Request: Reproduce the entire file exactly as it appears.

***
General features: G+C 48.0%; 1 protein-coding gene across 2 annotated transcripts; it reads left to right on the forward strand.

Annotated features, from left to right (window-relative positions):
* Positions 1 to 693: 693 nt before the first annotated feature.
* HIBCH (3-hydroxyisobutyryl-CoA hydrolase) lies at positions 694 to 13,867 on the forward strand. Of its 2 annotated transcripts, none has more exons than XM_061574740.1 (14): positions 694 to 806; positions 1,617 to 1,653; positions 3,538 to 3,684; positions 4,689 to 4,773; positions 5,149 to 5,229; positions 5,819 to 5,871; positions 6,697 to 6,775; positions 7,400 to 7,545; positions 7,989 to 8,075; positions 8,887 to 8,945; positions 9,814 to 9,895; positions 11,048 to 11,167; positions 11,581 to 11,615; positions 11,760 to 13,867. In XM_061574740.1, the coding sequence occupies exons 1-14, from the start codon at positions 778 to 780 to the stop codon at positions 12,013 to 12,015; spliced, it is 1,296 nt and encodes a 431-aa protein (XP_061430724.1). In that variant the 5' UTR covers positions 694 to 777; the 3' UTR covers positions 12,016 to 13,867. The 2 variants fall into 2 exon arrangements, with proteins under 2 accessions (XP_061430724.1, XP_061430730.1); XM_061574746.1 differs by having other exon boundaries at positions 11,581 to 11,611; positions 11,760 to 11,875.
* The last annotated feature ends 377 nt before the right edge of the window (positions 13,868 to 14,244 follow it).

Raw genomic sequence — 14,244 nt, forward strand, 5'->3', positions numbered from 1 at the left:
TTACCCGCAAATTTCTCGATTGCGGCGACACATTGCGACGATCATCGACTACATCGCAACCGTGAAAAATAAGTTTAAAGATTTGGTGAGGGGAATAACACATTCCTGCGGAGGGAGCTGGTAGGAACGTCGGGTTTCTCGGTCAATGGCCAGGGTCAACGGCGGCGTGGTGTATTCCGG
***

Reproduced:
General features: G+C 48.0%; 1 protein-coding gene across 2 annotated transcripts; it reads left to right on the forward strand.

Annotated features, from left to right (window-relative positions):
* Positions 1 to 693: 693 nt before the first annotated feature.
* HIBCH (3-hydroxyisobutyryl-CoA hydrolase) lies at positions 694 to 13,867 on the forward strand. Of its 2 annotated transcripts, none has more exons than XM_061574740.1 (14): positions 694 to 806; positions 1,617 to 1,653; positions 3,538 to 3,684; positions 4,689 to 4,773; positions 5,149 to 5,229; positions 5,819 to 5,871; positions 6,697 to 6,775; positions 7,400 to 7,545; positions 7,989 to 8,075; positions 8,887 to 8,945; positions 9,814 to 9,895; positions 11,048 to 11,167; positions 11,581 to 11,615; positions 11,760 to 13,867. In XM_061574740.1, the coding sequence occupies exons 1-14, from the start codon at positions 778 to 780 to the stop codon at positions 12,013 to 12,015; spliced, it is 1,296 nt and encodes a 431-aa protein (XP_061430724.1). In that variant the 5' UTR covers positions 694 to 777; the 3' UTR covers positions 12,016 to 13,867. The 2 variants fall into 2 exon arrangements, with proteins under 2 accessions (XP_061430724.1, XP_061430730.1); XM_061574746.1 differs by having other exon boundaries at positions 11,581 to 11,611; positions 11,760 to 11,875.
* The last annotated feature ends 377 nt before the right edge of the window (positions 13,868 to 14,244 follow it).

Raw genomic sequence — 14,244 nt, forward strand, 5'->3', positions numbered from 1 at the left:
TTACCCGCAAATTTCTCGATTGCGGCGACACATTGCGACGATCATCGACTACATCGCAACCGTGAAAAATAAGTTTAAAGATTTGGTGAGGGGAATAACACATTCCTGCGGAGGGAGCTGGTAGGAACGTCGGGTTTCTCGGTCAATGGCCAGGGTCAACGGCGGCGTGGTGTATTCCGG